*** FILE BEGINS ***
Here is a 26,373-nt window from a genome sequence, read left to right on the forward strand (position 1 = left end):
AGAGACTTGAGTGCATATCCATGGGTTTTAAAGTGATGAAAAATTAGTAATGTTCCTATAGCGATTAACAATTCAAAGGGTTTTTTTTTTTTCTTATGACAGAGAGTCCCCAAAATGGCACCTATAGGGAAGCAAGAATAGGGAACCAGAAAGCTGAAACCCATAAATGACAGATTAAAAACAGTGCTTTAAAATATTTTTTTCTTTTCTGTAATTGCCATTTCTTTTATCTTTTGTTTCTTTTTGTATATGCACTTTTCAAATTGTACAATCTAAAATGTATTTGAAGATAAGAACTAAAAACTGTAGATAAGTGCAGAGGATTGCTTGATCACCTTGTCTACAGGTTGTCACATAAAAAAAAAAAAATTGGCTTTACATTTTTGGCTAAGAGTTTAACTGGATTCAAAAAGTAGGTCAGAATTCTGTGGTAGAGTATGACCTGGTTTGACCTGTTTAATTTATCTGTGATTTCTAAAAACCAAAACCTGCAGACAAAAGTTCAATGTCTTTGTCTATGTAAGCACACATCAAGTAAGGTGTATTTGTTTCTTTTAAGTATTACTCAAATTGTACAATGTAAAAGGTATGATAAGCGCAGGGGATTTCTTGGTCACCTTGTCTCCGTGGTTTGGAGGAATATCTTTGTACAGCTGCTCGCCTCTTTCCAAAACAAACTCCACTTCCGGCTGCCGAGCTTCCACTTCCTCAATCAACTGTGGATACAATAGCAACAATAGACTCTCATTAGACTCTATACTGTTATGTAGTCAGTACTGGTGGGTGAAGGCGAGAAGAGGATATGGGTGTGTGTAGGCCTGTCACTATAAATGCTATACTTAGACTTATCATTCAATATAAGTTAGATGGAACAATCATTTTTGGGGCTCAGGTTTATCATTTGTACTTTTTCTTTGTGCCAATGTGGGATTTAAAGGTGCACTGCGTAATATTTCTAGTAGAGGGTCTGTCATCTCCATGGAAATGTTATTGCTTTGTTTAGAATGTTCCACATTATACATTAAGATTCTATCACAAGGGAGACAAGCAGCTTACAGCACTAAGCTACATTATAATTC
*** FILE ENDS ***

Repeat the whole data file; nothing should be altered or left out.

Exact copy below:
Here is a 26,373-nt window from a genome sequence, read left to right on the forward strand (position 1 = left end):
AGAGACTTGAGTGCATATCCATGGGTTTTAAAGTGATGAAAAATTAGTAATGTTCCTATAGCGATTAACAATTCAAAGGGTTTTTTTTTTTTCTTATGACAGAGAGTCCCCAAAATGGCACCTATAGGGAAGCAAGAATAGGGAACCAGAAAGCTGAAACCCATAAATGACAGATTAAAAACAGTGCTTTAAAATATTTTTTTCTTTTCTGTAATTGCCATTTCTTTTATCTTTTGTTTCTTTTTGTATATGCACTTTTCAAATTGTACAATCTAAAATGTATTTGAAGATAAGAACTAAAAACTGTAGATAAGTGCAGAGGATTGCTTGATCACCTTGTCTACAGGTTGTCACATAAAAAAAAAAAAATTGGCTTTACATTTTTGGCTAAGAGTTTAACTGGATTCAAAAAGTAGGTCAGAATTCTGTGGTAGAGTATGACCTGGTTTGACCTGTTTAATTTATCTGTGATTTCTAAAAACCAAAACCTGCAGACAAAAGTTCAATGTCTTTGTCTATGTAAGCACACATCAAGTAAGGTGTATTTGTTTCTTTTAAGTATTACTCAAATTGTACAATGTAAAAGGTATGATAAGCGCAGGGGATTTCTTGGTCACCTTGTCTCCGTGGTTTGGAGGAATATCTTTGTACAGCTGCTCGCCTCTTTCCAAAACAAACTCCACTTCCGGCTGCCGAGCTTCCACTTCCTCAATCAACTGTGGATACAATAGCAACAATAGACTCTCATTAGACTCTATACTGTTATGTAGTCAGTACTGGTGGGTGAAGGCGAGAAGAGGATATGGGTGTGTGTAGGCCTGTCACTATAAATGCTATACTTAGACTTATCATTCAATATAAGTTAGATGGAACAATCATTTTTGGGGCTCAGGTTTATCATTTGTACTTTTTCTTTGTGCCAATGTGGGATTTAAAGGTGCACTGCGTAATATTTCTAGTAGAGGGTCTGTCATCTCCATGGAAATGTTATTGCTTTGTTTAGAATGTTCCACATTATACATTAAGATTCTATCACAAGGGAGACAAGCAGCTTACAGCACTAAGCTACATTATAATTC